CEDAR RAPIDS, IOWA — Serving a mid-sized broadcaster with 40 radio stations in four states, the NRG Media engineering team has operational savings on the mind. Every dollar counts, especially when it comes to labor and equipment costs. Therefore, there are three key traits we look for with technology: longevity, reliability and, increasingly, efficiency.
We have long counted on GatesAir for a large percentage of our transmission systems. Their proximity to our Midwest location has been a benefit for service, including quick access to spare parts and occasional training sessions at their Quincy, Ill., facility. In the rare instance we need to call support, we know to whom we are speaking with on a first-name basis.
The quality of their transmitters, however, is what keeps our stations competitive and profitable. We have many GatesAir tube and solid-state transmitters that have been in reliable service for many years. However, as solid-state technology continues to grow more efficient, thanks to advances in LDMOS transistors, we gradually have retired or moved our tube transmitters into backup service.
Our recent transmitter purchases favor GatesAir’s Flexiva FAX air-cooled transmitter line. Many of these have low-power systems, but we recently installed a FAX30 (30 kW) transmitter at KOKZ(FM) in Waterloo, Iowa. The FAX30 replaces a GatesAir FM-25K tube model that had been in service since 1985; that transmitter now operates in standby mode, as it remains in excellent condition.
As with most such facilities, we had limited space to accommodate a new transmitter. An advantage of modern LDMOS technology is that the transmitter footprint is reduced significantly. Since we signed up for GatesAir’s white-glove service, the service team slid the FAX30 into the designated space we provided. The modular build of the transmitters removes the need for forklifts and just makes the move-in process painless.
A remarkable benefit of Flexiva transmitters is how quickly they are ready for air. In most cases, we have a new Flexiva on the air within two hours, and it was no different for KOKZ. Once the frame was in place, we plugged in the modules, wired three or four connections, and plugged in a few ribbon and coaxial cables. The rigid RF pipe provided with the transmitter is precut, and simple to line up and tighten to our combiner and other RF accessories. The Flexiva manuals are straightforward, and our electrician was clear on proper cable size and voltage handling for the final steps. It’s literally the easiest transmitter model we have installed.
Speaking of modules, the limited number of power amplifiers and other parts inside the transmitter offer several benefits. For one, there is ample space to work inside the transmitter; modules are easy to reach and hot-swap as needed, and typical maintenance is limited to blowing dust out of the filters. More important is the high-efficiency design that ties to the limited modules and LDMOS transistors. Both play significant roles in reducing power consumption and cooling loads; our air conditioning units run far less than before. In fact, the FAX3 and FAX5 transmitters run so cool at other facilities that we have had to occasionally pump in heat during the winter months.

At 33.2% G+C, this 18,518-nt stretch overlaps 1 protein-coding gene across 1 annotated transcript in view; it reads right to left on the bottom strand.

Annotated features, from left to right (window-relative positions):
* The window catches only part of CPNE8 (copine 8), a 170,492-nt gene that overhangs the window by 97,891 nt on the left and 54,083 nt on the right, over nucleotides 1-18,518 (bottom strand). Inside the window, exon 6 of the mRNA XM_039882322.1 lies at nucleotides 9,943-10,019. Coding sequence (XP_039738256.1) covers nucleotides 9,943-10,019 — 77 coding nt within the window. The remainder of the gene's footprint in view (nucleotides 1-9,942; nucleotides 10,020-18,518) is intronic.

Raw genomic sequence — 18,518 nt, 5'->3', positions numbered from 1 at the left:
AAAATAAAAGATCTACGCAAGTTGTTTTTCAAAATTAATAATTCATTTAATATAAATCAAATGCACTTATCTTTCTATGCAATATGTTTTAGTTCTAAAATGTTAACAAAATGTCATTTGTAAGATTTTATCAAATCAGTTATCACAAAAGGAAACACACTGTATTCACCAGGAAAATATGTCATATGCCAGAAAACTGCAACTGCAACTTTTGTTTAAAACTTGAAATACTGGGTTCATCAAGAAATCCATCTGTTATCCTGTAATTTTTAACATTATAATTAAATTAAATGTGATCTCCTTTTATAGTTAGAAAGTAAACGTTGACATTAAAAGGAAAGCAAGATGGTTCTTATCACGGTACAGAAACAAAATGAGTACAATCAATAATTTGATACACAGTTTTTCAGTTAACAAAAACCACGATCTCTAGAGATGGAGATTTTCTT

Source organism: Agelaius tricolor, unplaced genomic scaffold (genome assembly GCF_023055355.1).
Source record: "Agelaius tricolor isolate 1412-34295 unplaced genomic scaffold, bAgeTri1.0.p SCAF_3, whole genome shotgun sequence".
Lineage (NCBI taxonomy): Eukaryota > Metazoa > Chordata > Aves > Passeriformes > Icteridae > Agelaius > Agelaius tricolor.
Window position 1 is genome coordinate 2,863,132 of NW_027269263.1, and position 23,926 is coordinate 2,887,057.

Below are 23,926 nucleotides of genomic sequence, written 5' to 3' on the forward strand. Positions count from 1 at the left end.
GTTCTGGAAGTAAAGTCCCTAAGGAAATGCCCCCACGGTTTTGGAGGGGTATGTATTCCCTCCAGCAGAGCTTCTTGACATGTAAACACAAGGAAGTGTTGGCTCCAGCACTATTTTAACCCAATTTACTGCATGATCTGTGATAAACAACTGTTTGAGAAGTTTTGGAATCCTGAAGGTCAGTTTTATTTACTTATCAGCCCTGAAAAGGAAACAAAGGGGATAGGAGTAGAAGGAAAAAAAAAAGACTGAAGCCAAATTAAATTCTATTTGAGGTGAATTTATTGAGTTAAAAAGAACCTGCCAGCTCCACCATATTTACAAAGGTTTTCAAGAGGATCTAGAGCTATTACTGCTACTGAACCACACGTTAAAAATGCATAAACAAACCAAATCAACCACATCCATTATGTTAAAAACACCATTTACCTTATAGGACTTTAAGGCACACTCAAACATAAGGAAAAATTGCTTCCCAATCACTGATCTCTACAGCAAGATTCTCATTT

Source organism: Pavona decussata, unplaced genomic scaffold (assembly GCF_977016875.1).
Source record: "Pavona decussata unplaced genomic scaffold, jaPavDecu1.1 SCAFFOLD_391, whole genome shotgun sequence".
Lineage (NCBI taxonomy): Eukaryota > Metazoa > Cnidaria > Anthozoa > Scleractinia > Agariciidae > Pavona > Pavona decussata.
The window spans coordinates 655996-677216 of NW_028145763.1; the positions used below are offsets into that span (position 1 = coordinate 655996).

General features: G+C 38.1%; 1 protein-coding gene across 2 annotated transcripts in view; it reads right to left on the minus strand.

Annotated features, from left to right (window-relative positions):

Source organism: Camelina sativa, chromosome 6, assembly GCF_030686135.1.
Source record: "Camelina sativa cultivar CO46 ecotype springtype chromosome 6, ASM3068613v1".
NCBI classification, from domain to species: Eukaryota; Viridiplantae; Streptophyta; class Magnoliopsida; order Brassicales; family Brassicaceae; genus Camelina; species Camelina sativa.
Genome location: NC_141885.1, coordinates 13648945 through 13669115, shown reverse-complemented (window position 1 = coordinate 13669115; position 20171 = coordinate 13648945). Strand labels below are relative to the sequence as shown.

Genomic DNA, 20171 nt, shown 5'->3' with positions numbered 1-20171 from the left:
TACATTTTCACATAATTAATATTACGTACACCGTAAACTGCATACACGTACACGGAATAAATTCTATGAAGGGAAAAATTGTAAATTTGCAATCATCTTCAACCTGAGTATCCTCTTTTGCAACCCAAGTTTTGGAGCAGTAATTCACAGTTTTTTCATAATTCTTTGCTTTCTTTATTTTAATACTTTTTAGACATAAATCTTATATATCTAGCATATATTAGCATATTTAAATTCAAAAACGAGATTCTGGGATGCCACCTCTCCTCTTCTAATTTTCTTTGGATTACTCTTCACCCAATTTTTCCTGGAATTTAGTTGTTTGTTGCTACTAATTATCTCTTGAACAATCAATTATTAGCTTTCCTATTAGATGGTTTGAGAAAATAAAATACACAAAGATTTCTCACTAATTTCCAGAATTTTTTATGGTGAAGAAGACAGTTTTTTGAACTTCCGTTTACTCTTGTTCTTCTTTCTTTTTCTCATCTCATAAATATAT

The FAX30 air-cooled design draws air from the front, and exhausts it through the rear of the building. The design provides options for perforated or solid doors depending on whether you want to channel the air straight up into a hot air return, or just dissipate the air within a closed air conditioning system. These options are important as it doesn’t force the broadcaster into an air-cooling pattern that might require other expensive and time-consuming design changes inside the building.
The audio quality coming is second to none, and much of this is due to the design of the Flexiva FAX exciter. NRG sizes our future transmitters with HD Radio in mind. We like that this exciter, and by default the transmitter, are HD Radio-ready without expensive reconfiguration. Once we are ready to move forward, we will work with our regional GatesAir representative to determine equipment configurations.
GatesAir helps our stations remain competitive and profitable. They clearly are the most economical transmitters from a price-to-performance ratio, typically costing about 10 percent less than the closest competitor. We have small- and medium-sized markets, and everything in between. Regardless of market size, it’s paramount to have a reliable transmitter that produces excellent sound and coverage to optimize ratings and revenue. GatesAir fits that bill for us across our station group.
For information, contact Keith Adams at GatesAir in Ohio at 1-513-459-3447 or visit www.gatesair.com.